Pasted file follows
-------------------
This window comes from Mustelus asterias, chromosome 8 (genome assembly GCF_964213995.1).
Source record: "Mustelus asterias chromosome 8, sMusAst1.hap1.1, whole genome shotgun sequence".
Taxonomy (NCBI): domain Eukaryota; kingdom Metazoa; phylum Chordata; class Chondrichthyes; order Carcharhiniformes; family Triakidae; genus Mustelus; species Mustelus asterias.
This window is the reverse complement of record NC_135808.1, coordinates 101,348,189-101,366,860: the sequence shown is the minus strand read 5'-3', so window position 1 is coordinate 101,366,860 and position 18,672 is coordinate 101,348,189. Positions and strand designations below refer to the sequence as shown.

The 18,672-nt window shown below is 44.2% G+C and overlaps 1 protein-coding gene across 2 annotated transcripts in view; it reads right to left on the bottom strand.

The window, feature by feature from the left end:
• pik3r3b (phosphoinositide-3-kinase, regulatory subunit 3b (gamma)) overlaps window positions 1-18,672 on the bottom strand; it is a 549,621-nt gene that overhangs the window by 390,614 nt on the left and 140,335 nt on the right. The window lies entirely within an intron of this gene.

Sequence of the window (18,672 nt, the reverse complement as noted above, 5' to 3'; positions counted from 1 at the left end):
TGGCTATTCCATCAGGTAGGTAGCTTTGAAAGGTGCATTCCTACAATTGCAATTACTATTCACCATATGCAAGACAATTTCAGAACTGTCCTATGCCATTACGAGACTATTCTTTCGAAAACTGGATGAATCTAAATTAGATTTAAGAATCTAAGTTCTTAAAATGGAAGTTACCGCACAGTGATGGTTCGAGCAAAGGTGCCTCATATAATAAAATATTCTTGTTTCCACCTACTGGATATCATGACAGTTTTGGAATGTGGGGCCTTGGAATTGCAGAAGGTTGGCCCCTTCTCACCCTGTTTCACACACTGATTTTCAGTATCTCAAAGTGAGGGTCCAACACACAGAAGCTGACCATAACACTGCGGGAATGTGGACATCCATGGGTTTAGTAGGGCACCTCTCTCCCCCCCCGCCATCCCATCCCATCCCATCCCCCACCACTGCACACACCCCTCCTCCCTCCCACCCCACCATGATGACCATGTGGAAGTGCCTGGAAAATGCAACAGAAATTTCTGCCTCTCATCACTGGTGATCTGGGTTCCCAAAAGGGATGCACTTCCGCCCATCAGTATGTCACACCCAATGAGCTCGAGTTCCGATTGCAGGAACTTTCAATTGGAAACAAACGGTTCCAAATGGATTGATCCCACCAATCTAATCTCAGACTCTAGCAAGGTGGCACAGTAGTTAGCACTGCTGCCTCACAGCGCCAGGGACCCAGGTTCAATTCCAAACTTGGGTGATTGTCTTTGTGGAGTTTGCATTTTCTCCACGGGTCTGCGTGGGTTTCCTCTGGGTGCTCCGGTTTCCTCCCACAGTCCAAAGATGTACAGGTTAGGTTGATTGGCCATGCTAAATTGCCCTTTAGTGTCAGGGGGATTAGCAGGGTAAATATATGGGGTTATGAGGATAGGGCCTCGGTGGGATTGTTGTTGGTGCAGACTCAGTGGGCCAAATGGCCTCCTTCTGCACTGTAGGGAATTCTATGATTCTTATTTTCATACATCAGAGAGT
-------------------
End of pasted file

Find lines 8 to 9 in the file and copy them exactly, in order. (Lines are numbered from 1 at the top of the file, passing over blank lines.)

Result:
Sequence of the window (18,672 nt, the reverse complement as noted above, 5' to 3'; positions counted from 1 at the left end):
TGGCTATTCCATCAGGTAGGTAGCTTTGAAAGGTGCATTCCTACAATTGCAATTACTATTCACCATATGCAAGACAATTTCAGAACTGTCCTATGCCATTACGAGACTATTCTTTCGAAAACTGGATGAATCTAAATTAGATTTAAGAATCTAAGTTCTTAAAATGGAAGTTACCGCACAGTGATGGTTCGAGCAAAGGTGCCTCATATAATAAAATATTCTTGTTTCCACCTACTGGATATCATGACAGTTTTGGAATGTGGGGCCTTGGAATTGCAGAAGGTTGGCCCCTTCTCACCCTGTTTCACACACTGATTTTCAGTATCTCAAAGTGAGGGTCCAACACACAGAAGCTGACCATAACACTGCGGGAATGTGGACATCCATGGGTTTAGTAGGGCACCTCTCTCCCCCCCCGCCATCCCATCCCATCCCATCCCCCACCACTGCACACACCCCTCCTCCCTCCCACCCCACCATGATGACCATGTGGAAGTGCCTGGAAAATGCAACAGAAATTTCTGCCTCTCATCACTGGTGATCTGGGTTCCCAAAAGGGATGCACTTCCGCCCATCAGTATGTCACACCCAATGAGCTCGAGTTCCGATTGCAGGAACTTTCAATTGGAAACAAACGGTTCCAAATGGATTGATCCCACCAATCTAATCTCAGACTCTAGCAAGGTGGCACAGTAGTTAGCACTGCTGCCTCACAGCGCCAGGGACCCAGGTTCAATTCCAAACTTGGGTGATTGTCTTTGTGGAGTTTGCATTTTCTCCACGGGTCTGCGTGGGTTTCCTCTGGGTGCTCCGGTTTCCTCCCACAGTCCAAAGATGTACAGGTTAGGTTGATTGGCCATGCTAAATTGCCCTTTAGTGTCAGGGGGATTAGCAGGGTAAATATATGGGGTTATGAGGATAGGGCCTCGGTGGGATTGTTGTTGGTGCAGACTCAGTGGGCCAAATGGCCTCCTTCTGCACTGTAGGGAATTCTATGATTCTTATTTTCATACATCAGAGAGT